After several weeks of stripping... the built-in. I moved on to sanding, patching, and painting the lower portion. This got a healthy three coats of Bone White (see earlier blog for color information). I also bleached all the drawers down and put new cork liners in the bottom. Apparently, I am not only a DIY maven but also apparently a clean freak. After the drawers were lined I installed some brand new knobs I got at Restoration Hardware. These are amazing, they are real solid oil rub bronze knobs that weigh about a pound each. I love that they are slightly over sized and remind me of the talking door knob in Alice in Wonderland.
The lower portion went so quickly and easily I felt super successful and excited about the end of the project. Then I started staining the top. This took a few tries to get right. I was trying with a brush at first and it just didn't seem to be going on evenly. Each time I would sand all the stain off and start again. Finally I discovered staining with a rag... this was much more successful and after three coats I felt pretty good about my staining jobs. The second to last step was applying a sealer... I debated between varnish, lacquer, poly or just an oil treatment. The Internet is a warren of conflicting information, after hundreds of articles and blog entries I gleamed this: varnish is REALLY hard... you should be a professional or at least have a spray gun for it. Oil would require me 3-4 times a year apply a fresh coat to protect the wood from sun, water, and whatever I left on top. Apparently lacquer can also go yellow and eventually chip off... urgh. So I decided good old fashion poly would be my trick.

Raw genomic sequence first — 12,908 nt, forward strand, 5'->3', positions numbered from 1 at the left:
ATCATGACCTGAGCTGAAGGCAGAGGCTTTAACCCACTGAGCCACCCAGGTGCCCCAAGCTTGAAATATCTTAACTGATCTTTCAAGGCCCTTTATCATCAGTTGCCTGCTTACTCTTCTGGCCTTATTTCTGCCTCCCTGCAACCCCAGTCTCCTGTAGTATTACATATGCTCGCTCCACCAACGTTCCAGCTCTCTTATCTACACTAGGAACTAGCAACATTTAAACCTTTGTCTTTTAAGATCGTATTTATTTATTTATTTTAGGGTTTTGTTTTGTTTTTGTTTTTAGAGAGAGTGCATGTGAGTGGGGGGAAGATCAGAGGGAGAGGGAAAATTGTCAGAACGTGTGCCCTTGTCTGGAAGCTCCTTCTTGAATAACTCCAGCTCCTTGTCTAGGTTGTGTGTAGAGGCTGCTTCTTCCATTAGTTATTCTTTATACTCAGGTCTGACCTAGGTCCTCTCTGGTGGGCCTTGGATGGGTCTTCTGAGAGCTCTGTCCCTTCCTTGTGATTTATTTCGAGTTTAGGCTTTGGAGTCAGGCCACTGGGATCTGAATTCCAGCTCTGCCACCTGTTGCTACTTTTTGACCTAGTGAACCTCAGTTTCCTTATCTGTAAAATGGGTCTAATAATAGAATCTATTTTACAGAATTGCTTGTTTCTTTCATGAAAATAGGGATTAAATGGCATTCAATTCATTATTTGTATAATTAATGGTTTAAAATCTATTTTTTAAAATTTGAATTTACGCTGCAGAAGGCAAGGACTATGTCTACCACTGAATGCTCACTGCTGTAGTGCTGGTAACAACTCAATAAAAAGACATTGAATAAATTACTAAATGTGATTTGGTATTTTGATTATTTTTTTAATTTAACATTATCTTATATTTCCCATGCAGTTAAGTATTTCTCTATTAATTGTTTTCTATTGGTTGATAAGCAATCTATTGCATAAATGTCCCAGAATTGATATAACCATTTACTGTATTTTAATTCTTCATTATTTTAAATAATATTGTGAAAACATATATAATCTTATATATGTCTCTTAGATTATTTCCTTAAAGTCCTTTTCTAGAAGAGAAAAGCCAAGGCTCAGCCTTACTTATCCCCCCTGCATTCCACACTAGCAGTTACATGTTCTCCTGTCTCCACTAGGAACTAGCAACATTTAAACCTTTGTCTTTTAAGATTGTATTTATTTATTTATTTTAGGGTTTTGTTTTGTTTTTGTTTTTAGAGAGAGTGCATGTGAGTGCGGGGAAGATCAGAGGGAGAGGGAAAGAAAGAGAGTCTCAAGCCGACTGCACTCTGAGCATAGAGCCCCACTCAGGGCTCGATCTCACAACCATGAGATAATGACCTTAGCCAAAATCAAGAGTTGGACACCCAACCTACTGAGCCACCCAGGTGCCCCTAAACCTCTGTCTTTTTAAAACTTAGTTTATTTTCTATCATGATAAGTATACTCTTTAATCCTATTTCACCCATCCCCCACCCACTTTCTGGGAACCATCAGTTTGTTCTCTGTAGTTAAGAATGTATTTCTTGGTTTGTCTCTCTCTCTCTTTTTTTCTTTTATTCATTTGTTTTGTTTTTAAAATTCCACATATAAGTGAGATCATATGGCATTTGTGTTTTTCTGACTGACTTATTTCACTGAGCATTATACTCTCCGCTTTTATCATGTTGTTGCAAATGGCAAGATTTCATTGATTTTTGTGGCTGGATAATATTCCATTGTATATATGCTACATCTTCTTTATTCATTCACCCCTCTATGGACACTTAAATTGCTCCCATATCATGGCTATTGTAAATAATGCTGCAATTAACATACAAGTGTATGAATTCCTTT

Of course, I had similar issues with the poly. I was tentative and putting it on way too light. The issue with poly is when you are applying it to the surface it looks horrible. No matter what you do there is brush strokes and small air bubbles. What I eventually learned was if you apply it thick enough then these spread out and go away as it dries. After a few different methods I settled on foam brushes. These did not leave brush strokes and after three coats of poly I finally had to admit, I might be done. I touched up the paint around the top and called it a day. Needless to say this was a labor of love. It took we two months and way too long to be proud of. I think a capable person could do this in about 5 days but in the end I feel like the result was pretty professional and I will admit to running my hands along the glossy top every time I pass it!